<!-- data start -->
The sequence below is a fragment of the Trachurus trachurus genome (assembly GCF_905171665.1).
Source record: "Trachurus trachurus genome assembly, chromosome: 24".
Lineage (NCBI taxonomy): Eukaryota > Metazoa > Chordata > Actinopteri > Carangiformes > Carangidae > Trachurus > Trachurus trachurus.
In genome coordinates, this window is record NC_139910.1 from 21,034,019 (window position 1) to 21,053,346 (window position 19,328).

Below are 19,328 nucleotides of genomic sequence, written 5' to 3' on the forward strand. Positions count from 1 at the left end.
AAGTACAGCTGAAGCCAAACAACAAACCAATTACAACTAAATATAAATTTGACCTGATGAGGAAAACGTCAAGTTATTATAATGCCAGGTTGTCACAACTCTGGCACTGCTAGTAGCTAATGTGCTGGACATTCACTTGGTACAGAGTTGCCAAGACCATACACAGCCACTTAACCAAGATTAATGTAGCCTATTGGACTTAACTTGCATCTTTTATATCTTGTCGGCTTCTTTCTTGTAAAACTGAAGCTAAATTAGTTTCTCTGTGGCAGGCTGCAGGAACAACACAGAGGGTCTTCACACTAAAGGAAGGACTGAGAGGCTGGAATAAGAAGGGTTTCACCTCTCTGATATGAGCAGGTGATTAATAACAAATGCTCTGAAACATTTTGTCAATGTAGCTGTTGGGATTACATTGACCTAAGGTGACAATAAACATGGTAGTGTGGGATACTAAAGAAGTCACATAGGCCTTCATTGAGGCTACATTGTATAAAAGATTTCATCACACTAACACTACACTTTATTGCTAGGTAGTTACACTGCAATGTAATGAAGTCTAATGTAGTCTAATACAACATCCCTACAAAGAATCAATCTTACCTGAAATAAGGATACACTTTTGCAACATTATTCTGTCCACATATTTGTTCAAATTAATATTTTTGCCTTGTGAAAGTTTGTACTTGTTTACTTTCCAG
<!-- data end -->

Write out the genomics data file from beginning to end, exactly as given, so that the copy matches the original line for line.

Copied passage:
The sequence below is a fragment of the Trachurus trachurus genome (assembly GCF_905171665.1).
Source record: "Trachurus trachurus genome assembly, chromosome: 24".
Lineage (NCBI taxonomy): Eukaryota > Metazoa > Chordata > Actinopteri > Carangiformes > Carangidae > Trachurus > Trachurus trachurus.
In genome coordinates, this window is record NC_139910.1 from 21,034,019 (window position 1) to 21,053,346 (window position 19,328).

Below are 19,328 nucleotides of genomic sequence, written 5' to 3' on the forward strand. Positions count from 1 at the left end.
AAGTACAGCTGAAGCCAAACAACAAACCAATTACAACTAAATATAAATTTGACCTGATGAGGAAAACGTCAAGTTATTATAATGCCAGGTTGTCACAACTCTGGCACTGCTAGTAGCTAATGTGCTGGACATTCACTTGGTACAGAGTTGCCAAGACCATACACAGCCACTTAACCAAGATTAATGTAGCCTATTGGACTTAACTTGCATCTTTTATATCTTGTCGGCTTCTTTCTTGTAAAACTGAAGCTAAATTAGTTTCTCTGTGGCAGGCTGCAGGAACAACACAGAGGGTCTTCACACTAAAGGAAGGACTGAGAGGCTGGAATAAGAAGGGTTTCACCTCTCTGATATGAGCAGGTGATTAATAACAAATGCTCTGAAACATTTTGTCAATGTAGCTGTTGGGATTACATTGACCTAAGGTGACAATAAACATGGTAGTGTGGGATACTAAAGAAGTCACATAGGCCTTCATTGAGGCTACATTGTATAAAAGATTTCATCACACTAACACTACACTTTATTGCTAGGTAGTTACACTGCAATGTAATGAAGTCTAATGTAGTCTAATACAACATCCCTACAAAGAATCAATCTTACCTGAAATAAGGATACACTTTTGCAACATTATTCTGTCCACATATTTGTTCAAATTAATATTTTTGCCTTGTGAAAGTTTGTACTTGTTTACTTTCCAG